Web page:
2010 begins with more war


This video from the USA is about military escalation in Afghanistan.

The new decade has begun with a series of events signaling that the United States will intensify its aggressive and militarist policies in Central Asia, East Africa, the Middle East and beyond: here.

The deaths of eight US operatives in a suicide attack near Khost deals a blow to CIA operations and drone bombings along the Afghanistan-Pakistan border: here.

US closes Yemen embassy: here.

Amb. Marc Ginsberg: Dick Cheney’s Role in Al Qaeda’s Yemeni Resurgence: here.

US drone missiles slaughtered 700 Pakistani civilians in 2009: here.

American counter-terrorism specialists and Saddam Hussein’s former intelligence officers have forged an unlikely alliance in Yemen to tackle al-Qaeda: here.

A dirty war in Aden: Britain’s role in Yemen’s history: here.

‘Failed states’: a loaded term: here.

This Is How the Media Amplify Our Terrorism Fears: here.

Diane Sawyer and ABC News pay tribute to remote control drone killings: here.

Save the Earth, Close the Pentagon: here.

War Ravages Afghan Environment: here.

A report published this month in Pakistan makes clear that the carnage from the fighting between the Pakistani military and anti-government militants more than matches that taking place in neighbouring Afghanistan: here.

Intensified US drone aircraft attacks or ground operations against militants in Pakistan could endanger relations between the two allies, Pakistan’s foreign minister said yesterday: here.

5 thoughts on “2010 begins with more war

  1. 44 US drone hits in Pakistan killed 700 civilians in 2009

    Web posted at: 1/2/2010 8:39:10

    Source ::: INTERNEWS

    PESHAWAR: Of the 44 Predator strikes carried out by the American drones in the tribal areas of Pakistan in 12 months of 2009, only five were able to hit their actual targets, killing five key Al Qaeda and Taliban leaders, but at the cost of around 700 innocent civilian lives.

    According to the figures compiled by the Pakistani authorities, the Afghanistan-based US drones killed 708 people in 44 predator attacks targeting the Pakistani tribal areas between January 1 and December 31, 2009. For each Al Qaeda and Taliban terrorist killed by the American drones, 140 civilian Pakistanis also had to die. Over 90 percent of those killed in the deadly missile strikes were innocent civilians.

    The success percentage for the drone hits during 2009 is hardly 11 percent. On average, 58 civilians were killed in these attacks every month, 12 persons every week and almost two people every day. Most of the hits were conducted on the basis of human intelligence, reportedly provided by the Pakistani and Afghan tribesmen, who are spying for the US-led allied forces in Afghanistan.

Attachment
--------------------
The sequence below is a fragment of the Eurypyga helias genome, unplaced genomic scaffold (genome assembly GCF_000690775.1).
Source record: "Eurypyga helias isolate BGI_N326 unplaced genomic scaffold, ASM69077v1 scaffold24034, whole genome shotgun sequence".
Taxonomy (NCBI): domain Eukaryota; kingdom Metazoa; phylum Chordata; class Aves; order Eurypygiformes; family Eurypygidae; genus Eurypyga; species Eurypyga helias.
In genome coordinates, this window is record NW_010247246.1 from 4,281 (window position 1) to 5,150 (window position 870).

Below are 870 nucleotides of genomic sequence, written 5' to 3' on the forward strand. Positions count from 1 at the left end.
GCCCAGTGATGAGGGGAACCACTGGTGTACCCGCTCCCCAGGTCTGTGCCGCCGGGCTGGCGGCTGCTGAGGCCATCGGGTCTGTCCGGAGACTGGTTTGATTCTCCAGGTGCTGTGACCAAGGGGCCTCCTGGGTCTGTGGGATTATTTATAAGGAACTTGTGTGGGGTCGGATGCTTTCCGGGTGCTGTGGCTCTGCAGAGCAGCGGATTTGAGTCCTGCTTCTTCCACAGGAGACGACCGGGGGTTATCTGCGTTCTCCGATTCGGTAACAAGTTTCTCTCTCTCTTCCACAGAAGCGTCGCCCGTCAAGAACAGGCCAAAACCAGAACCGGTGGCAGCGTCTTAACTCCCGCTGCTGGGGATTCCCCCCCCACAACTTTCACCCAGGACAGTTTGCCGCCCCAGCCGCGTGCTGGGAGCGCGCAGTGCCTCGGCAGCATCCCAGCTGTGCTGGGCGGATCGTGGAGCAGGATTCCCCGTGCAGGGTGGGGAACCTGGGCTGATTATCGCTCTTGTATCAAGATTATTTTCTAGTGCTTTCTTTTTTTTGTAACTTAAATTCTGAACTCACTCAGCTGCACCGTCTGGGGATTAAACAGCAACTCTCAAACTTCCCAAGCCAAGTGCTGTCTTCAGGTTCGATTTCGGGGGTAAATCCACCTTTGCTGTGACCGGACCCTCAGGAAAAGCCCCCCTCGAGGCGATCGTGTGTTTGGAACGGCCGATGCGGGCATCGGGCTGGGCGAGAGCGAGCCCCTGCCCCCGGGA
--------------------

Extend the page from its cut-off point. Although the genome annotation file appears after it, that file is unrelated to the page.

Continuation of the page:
Of the five successful predator attacks carried out in 2009, the first one came on January 1, which reportedly killed two senior al-Qaeda leaders – Usama al-Kin and Sheikh Ahmed Salim, both wanted by the American Federal Bureau of Investigation (FBI). Kin was the chief operational commander of Al Qaeda in Pakistan and had replaced Abu Faraj Al Libi after his arrest in 2004.

    The second successful drone attack was conducted on August 5 in South Waziristan that killed the most wanted fugitive chief of the Tehrik-e-Taliban Pakistan Baitullah Mehsud along with his wife. The US State Department had announces a $5m head money for information leading to Baitullah , making him the only Pakistani fugitive with the head money separately announced by Islamabad and Washington.

    http://www.thepeninsulaqatar.com/Display_news.asp?section=World_News&subsection=Pakistan+%26+Sub-Continent&month=January2010&file=World_News2010010283910.xml

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  2. Updated at 7:10 a.m., Wednesday, January 13, 2010

    Army charges single-mom soldier who refused to go to Afghanistan

    Associated Press

    SAVANNAH, Ga. — The Army filed charges yesterday against a single-mom soldier who refused to deploy to Afghanistan last year because she had no family able to care for her infant son.

    Spc. Alexis Hutchinson, a 21-year-old Army cook, could face a prison sentence and a dishonorable discharge if she is convicted in a court-martial. But first, an officer will be appointed to decide if there’s enough evidence to try a case against her.

    Hutchinson of Oakland, Calif., was scheduled to deploy from Hunter Army Airfield in Savannah on Nov. 5. She skipped her unit’s flight, saying the only relative she had to take care of her 10-month-old son — her mother — was overwhelmed by the task and backed out a few days before Hutchinson’s departure date.

    A spokesman for Hunter Army Airfield in Savannah said today that Hutchinson has been charged with missing movement — for missing her overseas flight — being absent without leave, dereliction of duty and insubordinate conduct.

    The stiffest charge, missing movement, carries a maximum penalty of two years in prison and a dishonorable discharge.

    The decision to charge Hutchinson was far different than the Army’s handling of another recent case involving a military mom.

    Lisa Pagan of Davidson, N.C., was granted a discharge after she fought being recalled to the Army, under the military’s “individual ready reserve” program, four years after she left active duty.

    Pagan reported for duty at Fort Benning in west Georgia last February with her two young children in tow. She argued that her husband traveled for business too often to care for their children alone. While Pagan and her attorney battled the Army through appeals, she was never accused of refusing orders.

    The Army requires all single-parent soldiers to submit a care plan for dependent children before they can deploy to a combat zone.

    Hutchinson had such a plan — her mother, Angelique Hughes, had agreed to care for the boy. Hughes said she kept the boy for about two weeks in October before deciding she couldn’t keep him for a full year.

    According to the Defense Department’s latest demographic report, there are more than 70,500 single parents on active duty in the U.S. military — about 5 percent of all service members. Nearly half of military single parents are in the Army.

    Cases like Hutchinson’s, where a conflict between deployment orders and parental duties lead to a prosecution, appear to be rare, said Lory Manning, a retired Navy captain a who studies how military policies affect women for the nonprofit Women’s Research and Education Institute.